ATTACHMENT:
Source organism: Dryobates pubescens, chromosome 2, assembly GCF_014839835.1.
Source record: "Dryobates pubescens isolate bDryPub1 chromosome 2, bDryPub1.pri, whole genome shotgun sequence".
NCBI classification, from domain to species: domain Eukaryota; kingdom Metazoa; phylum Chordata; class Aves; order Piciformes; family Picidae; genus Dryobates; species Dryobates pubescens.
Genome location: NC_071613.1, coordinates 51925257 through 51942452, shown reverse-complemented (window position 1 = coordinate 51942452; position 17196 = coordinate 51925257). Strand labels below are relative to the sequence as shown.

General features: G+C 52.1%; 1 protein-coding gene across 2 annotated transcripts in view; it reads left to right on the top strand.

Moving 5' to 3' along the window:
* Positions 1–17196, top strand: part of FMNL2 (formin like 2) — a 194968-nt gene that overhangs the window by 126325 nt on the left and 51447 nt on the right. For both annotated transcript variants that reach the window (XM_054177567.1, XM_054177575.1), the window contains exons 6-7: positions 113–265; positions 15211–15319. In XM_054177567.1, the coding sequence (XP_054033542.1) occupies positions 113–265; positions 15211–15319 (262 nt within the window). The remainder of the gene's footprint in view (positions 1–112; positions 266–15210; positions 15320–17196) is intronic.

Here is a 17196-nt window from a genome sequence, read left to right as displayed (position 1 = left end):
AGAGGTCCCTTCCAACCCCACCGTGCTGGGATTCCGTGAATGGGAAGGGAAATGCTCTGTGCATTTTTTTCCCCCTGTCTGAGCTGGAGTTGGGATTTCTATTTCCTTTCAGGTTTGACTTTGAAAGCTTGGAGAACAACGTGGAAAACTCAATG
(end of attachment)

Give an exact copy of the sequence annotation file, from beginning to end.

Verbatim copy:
Source organism: Dryobates pubescens, chromosome 2, assembly GCF_014839835.1.
Source record: "Dryobates pubescens isolate bDryPub1 chromosome 2, bDryPub1.pri, whole genome shotgun sequence".
NCBI classification, from domain to species: domain Eukaryota; kingdom Metazoa; phylum Chordata; class Aves; order Piciformes; family Picidae; genus Dryobates; species Dryobates pubescens.
Genome location: NC_071613.1, coordinates 51925257 through 51942452, shown reverse-complemented (window position 1 = coordinate 51942452; position 17196 = coordinate 51925257). Strand labels below are relative to the sequence as shown.

General features: G+C 52.1%; 1 protein-coding gene across 2 annotated transcripts in view; it reads left to right on the top strand.

Moving 5' to 3' along the window:
* Positions 1–17196, top strand: part of FMNL2 (formin like 2) — a 194968-nt gene that overhangs the window by 126325 nt on the left and 51447 nt on the right. For both annotated transcript variants that reach the window (XM_054177567.1, XM_054177575.1), the window contains exons 6-7: positions 113–265; positions 15211–15319. In XM_054177567.1, the coding sequence (XP_054033542.1) occupies positions 113–265; positions 15211–15319 (262 nt within the window). The remainder of the gene's footprint in view (positions 1–112; positions 266–15210; positions 15320–17196) is intronic.

Here is a 17196-nt window from a genome sequence, read left to right as displayed (position 1 = left end):
AGAGGTCCCTTCCAACCCCACCGTGCTGGGATTCCGTGAATGGGAAGGGAAATGCTCTGTGCATTTTTTTCCCCCTGTCTGAGCTGGAGTTGGGATTTCTATTTCCTTTCAGGTTTGACTTTGAAAGCTTGGAGAACAACGTGGAAAACTCAATG